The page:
They seem to neglect the social part.

    And someone needs to tell the so-called “creatives” at their ad agency that it is POSSIBLE to be funny and clever without reinforcing and promoting gender stereotypes and using explicit imagery that objectifies women and causes them to feel as if they have to be dirty sluts to please men. Their ads make it seem as if the only thing men have to offer is a scent. The women in their ads are mindless sex zombies.
    Perhaps someone should also tell them that they are not very creative. Excessive sexuality in advertisements is a sad excuse for creativity and often, they have nothing to do with the product.
    People might think these ads are funny on a superficial level, like oh, haha, these scantily clad women are totally ignoring this average male, then he uses some cheap perfume, and their all over him like flies on shit. haha. But the effects that they have on society are not positive.

    They may claim that the ads only run late at night whenever (most) children are not watching, but children are not the only ones who are negatively affected by the cultural messages that Axe is sending out.
    It affects men negatively by viewing women as trophies, stupid trophies with tits that are easy and always ready to please regardless of the fact that he has nothing more to offer them than a scent. a womans ability to say “no” is a threat to mens ability to get laid, by “removing” her ability to resist sex by using axe spray they are promoting the darkest aspects of biological male desire. In essence, the lack of consent in sexual relations is considered rape, however, because the man is not physically forcing the women to go down on him, many people might not associate this with rape at all, however, the notion that the axe effect is kind of like a date rape drug (notice in commercials that the women completely have changed judgement and demeanor under the effect) is not really a stretch.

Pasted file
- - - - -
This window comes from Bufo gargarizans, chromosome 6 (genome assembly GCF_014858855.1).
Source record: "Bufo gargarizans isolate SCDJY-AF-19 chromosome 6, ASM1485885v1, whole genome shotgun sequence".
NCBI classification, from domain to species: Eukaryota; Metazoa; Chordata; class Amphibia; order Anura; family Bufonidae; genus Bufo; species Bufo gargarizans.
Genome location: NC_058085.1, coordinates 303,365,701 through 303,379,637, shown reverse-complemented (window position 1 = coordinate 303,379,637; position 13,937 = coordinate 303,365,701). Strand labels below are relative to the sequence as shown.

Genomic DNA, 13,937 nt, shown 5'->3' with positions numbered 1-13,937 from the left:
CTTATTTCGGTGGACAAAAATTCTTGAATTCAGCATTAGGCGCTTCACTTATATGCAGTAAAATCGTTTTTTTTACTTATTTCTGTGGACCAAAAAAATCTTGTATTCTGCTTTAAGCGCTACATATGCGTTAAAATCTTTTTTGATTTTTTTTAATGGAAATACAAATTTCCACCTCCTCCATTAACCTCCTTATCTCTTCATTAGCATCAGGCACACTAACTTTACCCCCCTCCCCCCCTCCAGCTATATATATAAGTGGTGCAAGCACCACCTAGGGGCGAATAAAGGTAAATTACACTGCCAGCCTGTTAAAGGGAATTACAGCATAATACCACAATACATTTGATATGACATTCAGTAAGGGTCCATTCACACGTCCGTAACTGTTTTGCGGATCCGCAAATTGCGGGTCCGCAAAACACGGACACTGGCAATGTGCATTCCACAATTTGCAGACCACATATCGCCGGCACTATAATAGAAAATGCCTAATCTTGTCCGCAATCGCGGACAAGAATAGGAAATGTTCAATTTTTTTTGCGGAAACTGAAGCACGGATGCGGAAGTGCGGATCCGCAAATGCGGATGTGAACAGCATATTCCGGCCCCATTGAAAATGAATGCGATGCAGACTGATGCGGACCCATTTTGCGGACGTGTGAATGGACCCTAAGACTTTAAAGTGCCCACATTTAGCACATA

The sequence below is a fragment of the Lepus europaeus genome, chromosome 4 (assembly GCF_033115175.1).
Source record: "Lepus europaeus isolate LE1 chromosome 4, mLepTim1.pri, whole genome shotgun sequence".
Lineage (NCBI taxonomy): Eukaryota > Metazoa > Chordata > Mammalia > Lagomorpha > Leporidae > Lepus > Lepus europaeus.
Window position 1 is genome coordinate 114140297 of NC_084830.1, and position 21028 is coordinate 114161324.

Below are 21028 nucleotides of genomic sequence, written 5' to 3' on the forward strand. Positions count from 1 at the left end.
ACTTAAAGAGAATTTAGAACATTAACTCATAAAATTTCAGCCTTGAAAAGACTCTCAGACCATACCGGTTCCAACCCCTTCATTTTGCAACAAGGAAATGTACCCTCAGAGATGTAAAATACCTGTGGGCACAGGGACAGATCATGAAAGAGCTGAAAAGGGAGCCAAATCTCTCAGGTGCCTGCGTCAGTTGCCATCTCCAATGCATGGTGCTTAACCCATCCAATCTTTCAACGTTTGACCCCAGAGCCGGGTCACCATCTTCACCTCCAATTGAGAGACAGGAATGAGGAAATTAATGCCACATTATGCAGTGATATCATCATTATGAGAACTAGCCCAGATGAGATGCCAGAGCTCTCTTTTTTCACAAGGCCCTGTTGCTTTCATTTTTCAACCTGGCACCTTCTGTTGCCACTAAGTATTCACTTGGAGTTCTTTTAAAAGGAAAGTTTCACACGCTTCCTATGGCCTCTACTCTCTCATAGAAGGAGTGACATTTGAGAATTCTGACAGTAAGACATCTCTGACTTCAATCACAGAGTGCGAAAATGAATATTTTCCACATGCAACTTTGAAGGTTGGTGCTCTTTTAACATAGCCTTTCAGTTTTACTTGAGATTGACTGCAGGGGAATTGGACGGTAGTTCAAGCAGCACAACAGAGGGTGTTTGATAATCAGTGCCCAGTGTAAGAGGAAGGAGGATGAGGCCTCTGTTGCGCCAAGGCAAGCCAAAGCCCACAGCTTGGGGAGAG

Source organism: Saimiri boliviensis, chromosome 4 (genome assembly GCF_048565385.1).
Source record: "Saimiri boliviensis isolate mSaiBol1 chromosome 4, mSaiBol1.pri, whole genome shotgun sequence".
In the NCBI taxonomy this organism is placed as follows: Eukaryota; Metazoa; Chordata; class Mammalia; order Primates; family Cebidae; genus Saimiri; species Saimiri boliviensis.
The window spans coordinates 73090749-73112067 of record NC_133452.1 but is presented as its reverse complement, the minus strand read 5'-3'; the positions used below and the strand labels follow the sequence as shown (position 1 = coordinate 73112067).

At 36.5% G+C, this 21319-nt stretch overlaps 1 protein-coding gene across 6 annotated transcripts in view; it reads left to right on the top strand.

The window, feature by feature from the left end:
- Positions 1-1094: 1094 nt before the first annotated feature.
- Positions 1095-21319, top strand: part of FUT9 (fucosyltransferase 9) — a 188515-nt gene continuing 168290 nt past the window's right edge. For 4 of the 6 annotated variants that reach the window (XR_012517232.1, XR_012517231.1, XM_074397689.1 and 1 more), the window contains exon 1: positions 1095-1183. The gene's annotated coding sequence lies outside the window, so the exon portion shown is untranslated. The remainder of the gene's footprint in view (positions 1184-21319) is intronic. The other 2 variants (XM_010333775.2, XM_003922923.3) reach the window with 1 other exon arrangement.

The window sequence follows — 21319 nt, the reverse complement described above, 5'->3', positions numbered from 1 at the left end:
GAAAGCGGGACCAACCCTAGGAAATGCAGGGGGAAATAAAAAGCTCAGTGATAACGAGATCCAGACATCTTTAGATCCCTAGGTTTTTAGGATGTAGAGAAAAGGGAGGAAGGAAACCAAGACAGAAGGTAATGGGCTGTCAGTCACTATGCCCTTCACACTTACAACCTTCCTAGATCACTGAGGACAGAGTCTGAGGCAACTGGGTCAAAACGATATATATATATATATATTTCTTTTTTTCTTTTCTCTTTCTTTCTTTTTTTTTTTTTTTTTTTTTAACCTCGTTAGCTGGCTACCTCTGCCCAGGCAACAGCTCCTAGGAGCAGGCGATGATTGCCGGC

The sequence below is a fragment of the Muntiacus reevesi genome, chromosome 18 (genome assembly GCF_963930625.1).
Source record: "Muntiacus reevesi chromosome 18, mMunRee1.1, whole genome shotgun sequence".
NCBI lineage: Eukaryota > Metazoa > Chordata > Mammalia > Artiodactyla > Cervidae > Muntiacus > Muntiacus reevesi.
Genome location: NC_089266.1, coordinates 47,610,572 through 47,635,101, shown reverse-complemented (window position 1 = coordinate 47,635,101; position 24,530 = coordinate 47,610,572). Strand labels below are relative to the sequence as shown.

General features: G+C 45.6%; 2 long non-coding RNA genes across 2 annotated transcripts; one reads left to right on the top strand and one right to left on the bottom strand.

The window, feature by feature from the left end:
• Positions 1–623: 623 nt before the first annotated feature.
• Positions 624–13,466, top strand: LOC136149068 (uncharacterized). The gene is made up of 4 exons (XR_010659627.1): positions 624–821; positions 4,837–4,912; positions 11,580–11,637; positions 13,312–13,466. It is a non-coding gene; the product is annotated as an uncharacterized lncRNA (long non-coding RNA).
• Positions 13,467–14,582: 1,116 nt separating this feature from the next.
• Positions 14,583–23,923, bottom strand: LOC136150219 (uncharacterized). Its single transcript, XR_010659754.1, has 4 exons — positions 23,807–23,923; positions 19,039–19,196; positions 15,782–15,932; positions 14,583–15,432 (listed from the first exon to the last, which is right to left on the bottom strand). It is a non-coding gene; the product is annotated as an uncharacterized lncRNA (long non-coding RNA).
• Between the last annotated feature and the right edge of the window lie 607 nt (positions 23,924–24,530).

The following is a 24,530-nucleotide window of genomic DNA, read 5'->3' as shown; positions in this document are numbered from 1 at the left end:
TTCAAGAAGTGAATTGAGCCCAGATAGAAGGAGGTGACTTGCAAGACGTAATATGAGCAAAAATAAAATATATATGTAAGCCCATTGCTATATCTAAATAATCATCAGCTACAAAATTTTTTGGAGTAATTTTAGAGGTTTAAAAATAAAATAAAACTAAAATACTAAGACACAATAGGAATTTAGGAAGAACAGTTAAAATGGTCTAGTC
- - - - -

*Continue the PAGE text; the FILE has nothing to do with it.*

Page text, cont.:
On youtube, in response to Axe Hair “care” products where male with the undesirable hair cuts and crappy pick up lines were being rejected by females, several men in the comments section were extremely offended by the fact that they were being told what hair style women liked and that they would be rejected if they didn’t look the right way. Whats even worse is that rather than lashing out at the people who created the commercial they lashed out at women, many of them said that they did not care what women think because they are all stupid (wonder where stereotypes like this came from) and they didn’t need anyone to tell them how they should look. Who can blame them?

    I know that as a woman I don’t like being told how I should look and have the media imply that my concern should be pleasing the opposite sex by being eye candy.
    And yet, these men are lashing out at woman blaming them and complaining about how they don’t like being told how they should look when women are being told that all the time. (I know this isn’t all men but I think this unwarranted sexual fustration and view that women are stupid is largely a product of the media)